The New Role of Marketing in Healthcare Organisations

Healthcare organisations, hospitals and the like have long believed that the role of the Marketing function in their organisation is limited to organising health camps, CME’s and marketing communication, mostly of the ‘below the line’ variety. Thus the patient information literature that you see in your hospital is largely the doing of the marketing folks, who usually download the basic material from the net, rewrite some of it to make it suitable for their hospital, get the advertising agency to do a layout as per the hospital brand guidelines, get the doctors to approve the medical content and send it for printing. Marketing folks also organise a couple of advertisements usually when the hospital wishes to announce a new celebrity doctor or a new ‘state of the art equipment’, ‘which the hospital acquires. Now lest you misunderstand, this piece is not meant to disparage the role of the marketing folks in a hospital, on the contrary, I believe they have a much greater role to play than customarily assigned to them.

The Marketing function in a hospital has surely to be much more than this. I believe the Marketing team in the hospital must play a critical role in customer engagement. Now you may wonder, if the marketers were to do this, than what would medical folks do? Aren’t they the ones tasked with the responsibility of patient care? Thus, here we must make the distinction between patient care and customer care, which is critical for a hospital. Patient care is the medical care provided to patients in a hospital, which of course is the domain of the doctors, nurses and other medical staff in the hospital. Customer care on the other hand is the sum total of care that hospitals need to deliver to the patient and his attendants, at all the points, where the hospital engages with the customer. In a hospital, the elements of customer care include customer interactions over the phone, on the website, through an advertisement,  at the front office, at the billing counters, at the nursing counters, in patient rooms, in doctor’s consult rooms, in the waiting areas, in the cafeterias… really anywhere that the patient or their attendants interact with the hospital.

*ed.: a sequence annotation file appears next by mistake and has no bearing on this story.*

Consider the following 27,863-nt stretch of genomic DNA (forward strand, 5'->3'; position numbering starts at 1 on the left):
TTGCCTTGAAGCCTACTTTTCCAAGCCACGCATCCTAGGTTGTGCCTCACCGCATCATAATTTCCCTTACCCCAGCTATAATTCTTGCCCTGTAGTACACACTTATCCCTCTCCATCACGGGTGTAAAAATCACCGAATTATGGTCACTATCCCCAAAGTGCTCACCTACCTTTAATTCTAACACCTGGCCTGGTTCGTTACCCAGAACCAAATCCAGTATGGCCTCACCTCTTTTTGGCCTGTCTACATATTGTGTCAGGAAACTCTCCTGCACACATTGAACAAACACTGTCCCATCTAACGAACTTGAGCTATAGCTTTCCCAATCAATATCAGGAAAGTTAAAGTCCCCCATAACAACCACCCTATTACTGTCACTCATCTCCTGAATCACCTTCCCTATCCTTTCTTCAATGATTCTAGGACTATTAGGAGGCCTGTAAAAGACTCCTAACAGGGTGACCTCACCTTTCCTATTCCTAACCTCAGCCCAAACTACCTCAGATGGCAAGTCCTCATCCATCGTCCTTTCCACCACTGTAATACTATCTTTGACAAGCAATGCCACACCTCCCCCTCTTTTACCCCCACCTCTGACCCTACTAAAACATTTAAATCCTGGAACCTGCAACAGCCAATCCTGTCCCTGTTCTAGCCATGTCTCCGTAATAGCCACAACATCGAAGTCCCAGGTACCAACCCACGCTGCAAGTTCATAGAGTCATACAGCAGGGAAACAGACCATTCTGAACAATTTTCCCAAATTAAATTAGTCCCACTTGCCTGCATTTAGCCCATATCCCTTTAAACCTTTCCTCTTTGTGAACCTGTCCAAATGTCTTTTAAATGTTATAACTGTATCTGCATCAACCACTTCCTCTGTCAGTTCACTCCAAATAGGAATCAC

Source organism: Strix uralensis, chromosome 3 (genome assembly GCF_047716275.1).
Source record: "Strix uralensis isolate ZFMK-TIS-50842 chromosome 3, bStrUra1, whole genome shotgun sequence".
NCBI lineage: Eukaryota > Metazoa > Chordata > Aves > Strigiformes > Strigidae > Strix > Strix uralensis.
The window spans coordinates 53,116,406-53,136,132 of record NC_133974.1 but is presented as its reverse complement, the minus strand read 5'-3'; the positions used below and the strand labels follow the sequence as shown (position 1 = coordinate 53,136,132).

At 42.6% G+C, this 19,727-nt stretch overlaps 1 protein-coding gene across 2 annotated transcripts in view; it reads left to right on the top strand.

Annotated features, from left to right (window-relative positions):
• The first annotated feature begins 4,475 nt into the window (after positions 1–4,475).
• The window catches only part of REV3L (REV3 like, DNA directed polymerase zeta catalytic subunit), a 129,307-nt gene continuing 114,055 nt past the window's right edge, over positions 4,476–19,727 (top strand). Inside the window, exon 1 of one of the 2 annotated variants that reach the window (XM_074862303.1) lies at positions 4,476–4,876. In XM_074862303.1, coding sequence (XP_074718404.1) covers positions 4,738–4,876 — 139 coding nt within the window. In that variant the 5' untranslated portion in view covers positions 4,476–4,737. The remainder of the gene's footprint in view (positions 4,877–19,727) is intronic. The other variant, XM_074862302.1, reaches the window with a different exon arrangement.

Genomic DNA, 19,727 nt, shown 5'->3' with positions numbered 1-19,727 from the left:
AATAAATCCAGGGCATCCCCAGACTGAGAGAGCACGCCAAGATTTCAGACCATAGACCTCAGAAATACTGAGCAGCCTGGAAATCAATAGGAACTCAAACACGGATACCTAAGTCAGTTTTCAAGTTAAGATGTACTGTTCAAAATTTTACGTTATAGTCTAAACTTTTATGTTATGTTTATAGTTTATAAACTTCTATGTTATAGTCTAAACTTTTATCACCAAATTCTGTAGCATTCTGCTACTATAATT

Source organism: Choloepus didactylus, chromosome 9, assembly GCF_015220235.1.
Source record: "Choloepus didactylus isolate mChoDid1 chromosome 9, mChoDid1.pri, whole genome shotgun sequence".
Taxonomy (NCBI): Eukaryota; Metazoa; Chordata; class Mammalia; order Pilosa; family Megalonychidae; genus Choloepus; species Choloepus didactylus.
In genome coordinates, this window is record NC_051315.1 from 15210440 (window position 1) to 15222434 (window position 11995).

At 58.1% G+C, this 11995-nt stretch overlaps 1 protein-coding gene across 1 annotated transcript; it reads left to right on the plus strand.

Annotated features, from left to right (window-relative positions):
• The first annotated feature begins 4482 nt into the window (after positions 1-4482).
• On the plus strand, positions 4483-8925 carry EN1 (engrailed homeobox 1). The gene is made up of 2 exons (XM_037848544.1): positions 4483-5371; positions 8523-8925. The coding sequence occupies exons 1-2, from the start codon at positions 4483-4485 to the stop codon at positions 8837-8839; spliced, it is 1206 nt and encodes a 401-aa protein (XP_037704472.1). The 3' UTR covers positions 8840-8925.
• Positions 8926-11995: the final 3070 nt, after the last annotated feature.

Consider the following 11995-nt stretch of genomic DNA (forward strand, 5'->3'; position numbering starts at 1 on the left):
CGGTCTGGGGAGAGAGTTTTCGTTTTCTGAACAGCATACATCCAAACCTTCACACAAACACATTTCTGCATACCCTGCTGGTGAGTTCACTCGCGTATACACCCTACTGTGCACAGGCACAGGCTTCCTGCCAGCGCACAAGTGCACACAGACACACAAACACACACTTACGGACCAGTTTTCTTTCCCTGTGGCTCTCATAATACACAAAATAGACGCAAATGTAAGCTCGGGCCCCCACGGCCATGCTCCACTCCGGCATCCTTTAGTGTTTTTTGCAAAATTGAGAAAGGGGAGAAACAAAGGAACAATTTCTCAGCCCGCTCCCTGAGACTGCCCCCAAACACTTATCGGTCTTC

Most hospitals realise that their biggest asset is a satisfied customer. However, many still believe that a good medical outcome is perhaps the surest way of ensuring a patient’s loyalty. Unfortunately, the modern day patients are far more demanding to be satisfied with just a good medical outcome. In fact, many believe that a positive medical outcome for most procedures and surgeries is a given. What they are really looking for is a great hospital experience, which includes an a lot more than an expected medical outcome. Since, a lot of people still choose a hospital or a doctor based on advise from friends and family, a great customer experience becomes an essential marketing tool.  

Let me illustrate the point with a few recent experiences that I have had at Max Healthcare in New Delhi. My father has been battling an oral cancer, and was undergoing radiation therapy at the hospital. Much of the last month I took him to the hospital in the morning everyday. I had requested the hospital to give me a slot early in the morning so that I could go to work later in the day. The hospital obliged without a fuss. Now the General Duty Assistants (GDA’s), who usually wheel patients to the radiation areas report to work at around 8 in the morning and thus I would happily wheel my father over. Imagine, my utter surprise, when the security personnel at the hospital’s gate refused to allow me to do this chore and insisted that he would gladly do it. This was not a one-off, this happened everyday that we went there. A small incident in a hospital’s busy day, but it made all the difference to us, we felt welcomed and cared for. Similarly, many a times in the morning as I waited for my father to finish radiation, I was offered a cup of tea by the staff on duty in the radiation area. Again a small matter, but done instinctively and always with a smile. The fact that I remember these small incidents and write about them here, is excellent marketing for the hospital.

A busy hospital delivers thousands of these experiences every day. Each of them is delivered by individuals, who come from different backgrounds, socio-economic strata, having very differing educational backgrounds, yet they are united at work in aiming to deliver a great customer experience at the hospital. Each of these experiences must exceed customer expectations for them to talk about the hospital and its services.

Many a times a customer experience is delivered even when the customer has not walked into the hospital. These are just as important and include, the effectiveness and ease of handling of the hospital website when the log on to it, the efficiency and knowledge of the telephone operator when they call the hospital and the response of the hospital when in an emergency.

I believe in a new age hospital, the Marketing team must be the custodian of all customer experiences. It should work closely with the hospital operations team in defining the customer engagement paradigm and help them in delivering great customer experiences. The marketing team should have a single goal, to excel in delivering a great customer experience at all customer touch points, whether in the hospital, in the virtual world or outside of the hospital.